Hollywood investing $1 billion in digital theater projectors

Consortium of five major studios plans to put digital projectors in 20,000 screens in North America, a move that could substantially cut costs due to savings on prints and distribution.

A group of the biggest Hollywood studios said Wednesday that they will invest more than $1 billion to upgrade 20,000 North American movie theaters to digital projector systems.

According to Reuters, Disney, Paramount Pictures, Twentieth Century Fox, Universal Pictures, and Lions Gate Entertainment have reached a pact with investors, including Blackstone Group and JPMorgan Chase. The work would begin in 2009 and could take as much as 3 and 1/2 years to complete.

For some time, the studios have wanted to embark on the upgrade project, Reuters wrote, but have been unable to nail down the financing. But now, with the money in place, work can begin with the goal of making it possible for the studios to send films digitally to theaters--which would be a sea change for studios, allowing them to cut costs immensely on prints and distribution--as well as to more easily present 3D films.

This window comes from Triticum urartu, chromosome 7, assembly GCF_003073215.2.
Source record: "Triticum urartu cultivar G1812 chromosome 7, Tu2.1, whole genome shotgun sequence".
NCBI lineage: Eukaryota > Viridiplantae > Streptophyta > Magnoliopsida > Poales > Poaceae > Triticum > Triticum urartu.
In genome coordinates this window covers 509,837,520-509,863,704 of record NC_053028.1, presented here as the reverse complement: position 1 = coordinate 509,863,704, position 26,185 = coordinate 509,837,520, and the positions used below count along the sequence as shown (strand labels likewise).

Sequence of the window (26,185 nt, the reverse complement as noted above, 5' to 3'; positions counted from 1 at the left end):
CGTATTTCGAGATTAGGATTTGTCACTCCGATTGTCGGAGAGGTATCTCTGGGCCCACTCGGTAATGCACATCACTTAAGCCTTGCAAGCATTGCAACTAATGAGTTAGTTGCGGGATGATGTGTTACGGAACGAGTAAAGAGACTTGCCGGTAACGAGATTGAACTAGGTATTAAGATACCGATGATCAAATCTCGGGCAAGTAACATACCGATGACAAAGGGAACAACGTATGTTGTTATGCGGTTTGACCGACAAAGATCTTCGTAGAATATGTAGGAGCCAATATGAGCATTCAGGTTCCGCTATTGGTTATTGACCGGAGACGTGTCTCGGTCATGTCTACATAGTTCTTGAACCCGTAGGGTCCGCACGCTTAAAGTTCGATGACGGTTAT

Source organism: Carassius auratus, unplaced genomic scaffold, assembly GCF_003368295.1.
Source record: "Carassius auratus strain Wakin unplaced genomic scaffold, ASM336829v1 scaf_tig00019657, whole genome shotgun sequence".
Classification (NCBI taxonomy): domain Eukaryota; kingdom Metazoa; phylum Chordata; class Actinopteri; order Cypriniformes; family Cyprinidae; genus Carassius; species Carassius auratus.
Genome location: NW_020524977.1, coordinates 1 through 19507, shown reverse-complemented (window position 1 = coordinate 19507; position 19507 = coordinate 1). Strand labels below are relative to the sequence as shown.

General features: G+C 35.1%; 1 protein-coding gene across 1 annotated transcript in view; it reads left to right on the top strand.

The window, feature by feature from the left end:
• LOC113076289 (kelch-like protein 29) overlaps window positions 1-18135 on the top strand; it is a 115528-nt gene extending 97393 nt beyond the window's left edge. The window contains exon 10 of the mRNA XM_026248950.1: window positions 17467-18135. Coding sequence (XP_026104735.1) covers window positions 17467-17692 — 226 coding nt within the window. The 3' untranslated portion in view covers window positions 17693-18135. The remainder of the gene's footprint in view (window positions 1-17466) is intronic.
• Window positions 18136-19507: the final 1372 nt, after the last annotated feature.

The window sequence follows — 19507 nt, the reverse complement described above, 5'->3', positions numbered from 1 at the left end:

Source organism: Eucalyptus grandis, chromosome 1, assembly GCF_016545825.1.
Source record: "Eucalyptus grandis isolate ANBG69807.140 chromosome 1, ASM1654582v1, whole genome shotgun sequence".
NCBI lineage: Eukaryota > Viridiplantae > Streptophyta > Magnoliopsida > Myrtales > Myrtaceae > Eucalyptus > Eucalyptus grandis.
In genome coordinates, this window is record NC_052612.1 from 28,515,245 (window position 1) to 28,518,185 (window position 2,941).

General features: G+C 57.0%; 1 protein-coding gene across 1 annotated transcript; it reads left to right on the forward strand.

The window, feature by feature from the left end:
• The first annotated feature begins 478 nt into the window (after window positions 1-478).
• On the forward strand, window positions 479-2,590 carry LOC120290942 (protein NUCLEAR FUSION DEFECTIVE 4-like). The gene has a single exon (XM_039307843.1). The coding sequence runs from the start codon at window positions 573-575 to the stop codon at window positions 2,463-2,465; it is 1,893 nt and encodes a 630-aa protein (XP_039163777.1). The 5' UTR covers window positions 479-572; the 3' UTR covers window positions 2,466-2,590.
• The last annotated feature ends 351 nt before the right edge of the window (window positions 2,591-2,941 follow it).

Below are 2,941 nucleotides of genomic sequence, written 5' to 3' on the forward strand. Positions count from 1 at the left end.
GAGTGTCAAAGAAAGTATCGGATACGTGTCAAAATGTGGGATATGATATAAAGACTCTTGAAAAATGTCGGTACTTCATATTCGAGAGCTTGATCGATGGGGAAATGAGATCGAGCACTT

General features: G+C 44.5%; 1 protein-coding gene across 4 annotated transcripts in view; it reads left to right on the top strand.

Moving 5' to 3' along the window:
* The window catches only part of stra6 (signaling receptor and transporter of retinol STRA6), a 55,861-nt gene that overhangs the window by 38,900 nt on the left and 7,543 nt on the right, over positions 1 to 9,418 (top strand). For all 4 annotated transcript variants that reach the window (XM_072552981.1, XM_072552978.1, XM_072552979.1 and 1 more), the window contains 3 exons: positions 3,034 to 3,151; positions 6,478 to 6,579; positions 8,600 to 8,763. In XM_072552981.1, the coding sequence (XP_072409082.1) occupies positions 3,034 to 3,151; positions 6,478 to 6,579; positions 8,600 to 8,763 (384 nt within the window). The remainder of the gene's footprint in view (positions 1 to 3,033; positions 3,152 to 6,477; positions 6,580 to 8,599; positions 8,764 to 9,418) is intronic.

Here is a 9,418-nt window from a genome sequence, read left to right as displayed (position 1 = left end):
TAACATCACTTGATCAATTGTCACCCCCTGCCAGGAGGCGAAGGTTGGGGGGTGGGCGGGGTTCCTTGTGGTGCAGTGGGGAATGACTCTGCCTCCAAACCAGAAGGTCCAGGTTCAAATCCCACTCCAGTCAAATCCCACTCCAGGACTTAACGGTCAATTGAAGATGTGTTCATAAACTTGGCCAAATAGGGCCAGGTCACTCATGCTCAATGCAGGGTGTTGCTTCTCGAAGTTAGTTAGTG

"Our initial goal is to convert existing theaters of our owners, AMC and Cinemark, and Regal, which operate a little over 14,000 screens in the U.S. and Canada," Travis Reid, CEO of Digital Cinema Implementation Partners, told Reuters, adding that each screen upgrade costs around $70,000.

Already, Hollywood and theaters around North America are in the middle of a major expansion of 3D screens and a major change in the technology being used for 3D films. In the spring of 2007, there were just 720 screens equipped to run 3D films, but that number has now jumped to 1,300, Reuters reported.

For the studios and the theaters alike, adding 3D screens is a boon because of ticket premiums of $3 or more.

And that's why several studios are planning on rapidly increasing the number of films they release in 3D.

 

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